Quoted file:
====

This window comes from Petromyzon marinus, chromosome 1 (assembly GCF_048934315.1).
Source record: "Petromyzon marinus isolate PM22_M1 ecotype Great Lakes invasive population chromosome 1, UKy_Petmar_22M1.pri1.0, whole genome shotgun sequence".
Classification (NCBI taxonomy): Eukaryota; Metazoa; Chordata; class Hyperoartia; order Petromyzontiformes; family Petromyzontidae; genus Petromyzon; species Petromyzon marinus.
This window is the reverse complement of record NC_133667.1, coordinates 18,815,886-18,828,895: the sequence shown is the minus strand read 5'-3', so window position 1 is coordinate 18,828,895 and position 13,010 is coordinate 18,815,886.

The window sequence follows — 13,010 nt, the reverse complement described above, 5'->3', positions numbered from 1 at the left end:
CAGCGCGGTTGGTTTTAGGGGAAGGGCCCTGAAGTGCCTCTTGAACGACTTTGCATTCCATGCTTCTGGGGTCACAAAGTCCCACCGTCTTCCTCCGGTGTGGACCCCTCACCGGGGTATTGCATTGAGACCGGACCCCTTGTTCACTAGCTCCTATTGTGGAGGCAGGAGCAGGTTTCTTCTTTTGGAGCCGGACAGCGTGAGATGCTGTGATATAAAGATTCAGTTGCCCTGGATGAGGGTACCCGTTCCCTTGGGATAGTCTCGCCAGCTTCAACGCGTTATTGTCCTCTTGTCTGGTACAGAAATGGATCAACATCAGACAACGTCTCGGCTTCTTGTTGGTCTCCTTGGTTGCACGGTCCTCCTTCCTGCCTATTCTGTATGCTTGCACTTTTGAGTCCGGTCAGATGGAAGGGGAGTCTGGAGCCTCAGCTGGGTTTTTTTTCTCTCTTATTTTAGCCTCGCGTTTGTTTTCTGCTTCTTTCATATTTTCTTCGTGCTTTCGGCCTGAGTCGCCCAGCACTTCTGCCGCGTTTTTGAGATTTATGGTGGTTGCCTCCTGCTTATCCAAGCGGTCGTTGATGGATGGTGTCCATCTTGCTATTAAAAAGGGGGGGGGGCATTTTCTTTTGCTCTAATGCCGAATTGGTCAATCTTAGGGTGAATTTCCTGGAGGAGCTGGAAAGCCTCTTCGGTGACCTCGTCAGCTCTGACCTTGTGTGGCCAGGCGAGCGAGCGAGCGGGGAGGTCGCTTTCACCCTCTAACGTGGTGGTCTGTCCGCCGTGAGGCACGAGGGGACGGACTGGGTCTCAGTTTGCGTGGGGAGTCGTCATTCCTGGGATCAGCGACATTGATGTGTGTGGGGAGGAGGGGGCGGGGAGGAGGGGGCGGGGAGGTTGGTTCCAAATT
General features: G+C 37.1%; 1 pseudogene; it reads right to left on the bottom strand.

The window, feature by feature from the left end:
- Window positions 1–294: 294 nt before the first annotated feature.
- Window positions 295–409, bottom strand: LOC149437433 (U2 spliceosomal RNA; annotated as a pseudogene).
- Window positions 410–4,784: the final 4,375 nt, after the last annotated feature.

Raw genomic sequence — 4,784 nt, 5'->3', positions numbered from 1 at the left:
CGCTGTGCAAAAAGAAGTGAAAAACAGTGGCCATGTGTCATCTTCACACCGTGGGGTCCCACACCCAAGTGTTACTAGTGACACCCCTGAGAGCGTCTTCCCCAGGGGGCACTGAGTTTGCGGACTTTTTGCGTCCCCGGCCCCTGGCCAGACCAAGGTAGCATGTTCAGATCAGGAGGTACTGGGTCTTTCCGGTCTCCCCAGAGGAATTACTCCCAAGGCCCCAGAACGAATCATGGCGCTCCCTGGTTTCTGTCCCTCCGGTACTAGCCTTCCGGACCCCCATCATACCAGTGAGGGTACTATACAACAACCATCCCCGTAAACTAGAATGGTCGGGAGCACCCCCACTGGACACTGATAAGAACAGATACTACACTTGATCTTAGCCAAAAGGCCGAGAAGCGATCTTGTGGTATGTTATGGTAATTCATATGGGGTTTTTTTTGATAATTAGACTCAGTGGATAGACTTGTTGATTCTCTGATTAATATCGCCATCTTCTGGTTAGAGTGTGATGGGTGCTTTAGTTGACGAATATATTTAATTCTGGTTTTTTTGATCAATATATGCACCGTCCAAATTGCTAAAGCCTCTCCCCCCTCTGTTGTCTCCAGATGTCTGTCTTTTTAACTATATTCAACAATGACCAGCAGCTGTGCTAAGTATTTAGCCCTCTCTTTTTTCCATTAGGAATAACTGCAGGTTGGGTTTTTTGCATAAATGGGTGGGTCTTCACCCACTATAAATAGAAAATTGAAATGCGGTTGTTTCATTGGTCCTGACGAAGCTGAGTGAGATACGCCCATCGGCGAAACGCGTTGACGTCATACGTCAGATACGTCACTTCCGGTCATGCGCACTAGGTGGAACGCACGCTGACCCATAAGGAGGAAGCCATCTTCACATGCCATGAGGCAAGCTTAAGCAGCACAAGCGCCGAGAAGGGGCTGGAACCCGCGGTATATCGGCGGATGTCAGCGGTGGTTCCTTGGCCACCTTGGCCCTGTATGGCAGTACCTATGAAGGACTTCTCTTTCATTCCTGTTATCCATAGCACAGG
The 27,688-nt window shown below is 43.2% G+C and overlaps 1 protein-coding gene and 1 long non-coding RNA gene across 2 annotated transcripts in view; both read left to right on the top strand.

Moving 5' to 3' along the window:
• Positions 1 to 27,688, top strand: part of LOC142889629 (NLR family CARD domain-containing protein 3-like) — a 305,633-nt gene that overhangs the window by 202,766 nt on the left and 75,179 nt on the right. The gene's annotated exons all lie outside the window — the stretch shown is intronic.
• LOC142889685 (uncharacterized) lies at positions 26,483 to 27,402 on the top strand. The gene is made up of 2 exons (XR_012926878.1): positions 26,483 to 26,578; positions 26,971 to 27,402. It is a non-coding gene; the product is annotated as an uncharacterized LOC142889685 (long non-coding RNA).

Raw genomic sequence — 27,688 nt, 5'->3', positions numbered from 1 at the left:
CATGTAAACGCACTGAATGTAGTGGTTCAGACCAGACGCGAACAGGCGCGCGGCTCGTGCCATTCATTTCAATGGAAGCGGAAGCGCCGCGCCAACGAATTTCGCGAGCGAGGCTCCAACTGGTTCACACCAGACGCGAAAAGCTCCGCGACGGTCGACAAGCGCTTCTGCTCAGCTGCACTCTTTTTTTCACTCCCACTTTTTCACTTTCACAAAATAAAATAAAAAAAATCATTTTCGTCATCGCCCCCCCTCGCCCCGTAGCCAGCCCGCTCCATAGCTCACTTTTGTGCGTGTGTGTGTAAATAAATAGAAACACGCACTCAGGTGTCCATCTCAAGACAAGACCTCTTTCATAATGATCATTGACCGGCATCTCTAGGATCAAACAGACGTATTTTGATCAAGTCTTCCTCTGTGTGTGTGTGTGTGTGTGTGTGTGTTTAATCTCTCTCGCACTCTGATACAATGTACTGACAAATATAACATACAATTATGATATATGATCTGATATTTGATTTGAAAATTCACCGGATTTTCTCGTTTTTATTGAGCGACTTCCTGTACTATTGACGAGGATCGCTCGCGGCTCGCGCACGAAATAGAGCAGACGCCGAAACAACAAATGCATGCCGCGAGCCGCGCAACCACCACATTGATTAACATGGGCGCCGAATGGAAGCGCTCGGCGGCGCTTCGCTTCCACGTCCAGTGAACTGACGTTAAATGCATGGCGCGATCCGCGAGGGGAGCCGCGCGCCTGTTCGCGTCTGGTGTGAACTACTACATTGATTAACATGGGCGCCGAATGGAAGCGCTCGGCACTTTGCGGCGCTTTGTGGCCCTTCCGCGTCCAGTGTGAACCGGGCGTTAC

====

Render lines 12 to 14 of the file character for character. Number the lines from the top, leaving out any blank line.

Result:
Raw genomic sequence — 4,784 nt, 5'->3', positions numbered from 1 at the left:
CGCTGTGCAAAAAGAAGTGAAAAACAGTGGCCATGTGTCATCTTCACACCGTGGGGTCCCACACCCAAGTGTTACTAGTGACACCCCTGAGAGCGTCTTCCCCAGGGGGCACTGAGTTTGCGGACTTTTTGCGTCCCCGGCCCCTGGCCAGACCAAGGTAGCATGTTCAGATCAGGAGGTACTGGGTCTTTCCGGTCTCCCCAGAGGAATTACTCCCAAGGCCCCAGAACGAATCATGGCGCTCCCTGGTTTCTGTCCCTCCGGTACTAGCCTTCCGGACCCCCATCATACCAGTGAGGGTACTATACAACAACCATCCCCGTAAACTAGAATGGTCGGGAGCACCCCCACTGGACACTGATAAGAACAGATACTACACTTGATCTTAGCCAAAAGGCCGAGAAGCGATCTTGTGGTATGTTATGGTAATTCATATGGGGTTTTTTTTGATAATTAGACTCAGTGGATAGACTTGTTGATTCTCTGATTAATATCGCCATCTTCTGGTTAGAGTGTGATGGGTGCTTTAGTTGACGAATATATTTAATTCTGGTTTTTTTGATCAATATATGCACCGTCCAAATTGCTAAAGCCTCTCCCCCCTCTGTTGTCTCCAGATGTCTGTCTTTTTAACTATATTCAACAATGACCAGCAGCTGTGCTAAGTATTTAGCCCTCTCTTTTTTCCATTAGGAATAACTGCAGGTTGGGTTTTTTGCATAAATGGGTGGGTCTTCACCCACTATAAATAGAAAATTGAAATGCGGTTGTTTCATTGGTCCTGACGAAGCTGAGTGAGATACGCCCATCGGCGAAACGCGTTGACGTCATACGTCAGATACGTCACTTCCGGTCATGCGCACTAGGTGGAACGCACGCTGACCCATAAGGAGGAAGCCATCTTCACATGCCATGAGGCAAGCTTAAGCAGCACAAGCGCCGAGAAGGGGCTGGAACCCGCGGTATATCGGCGGATGTCAGCGGTGGTTCCTTGGCCACCTTGGCCCTGTATGGCAGTACCTATGAAGGACTTCTCTTTCATTCCTGTTATCCATAGCACAGG
The 27,688-nt window shown below is 43.2% G+C and overlaps 1 protein-coding gene and 1 long non-coding RNA gene across 2 annotated transcripts in view; both read left to right on the top strand.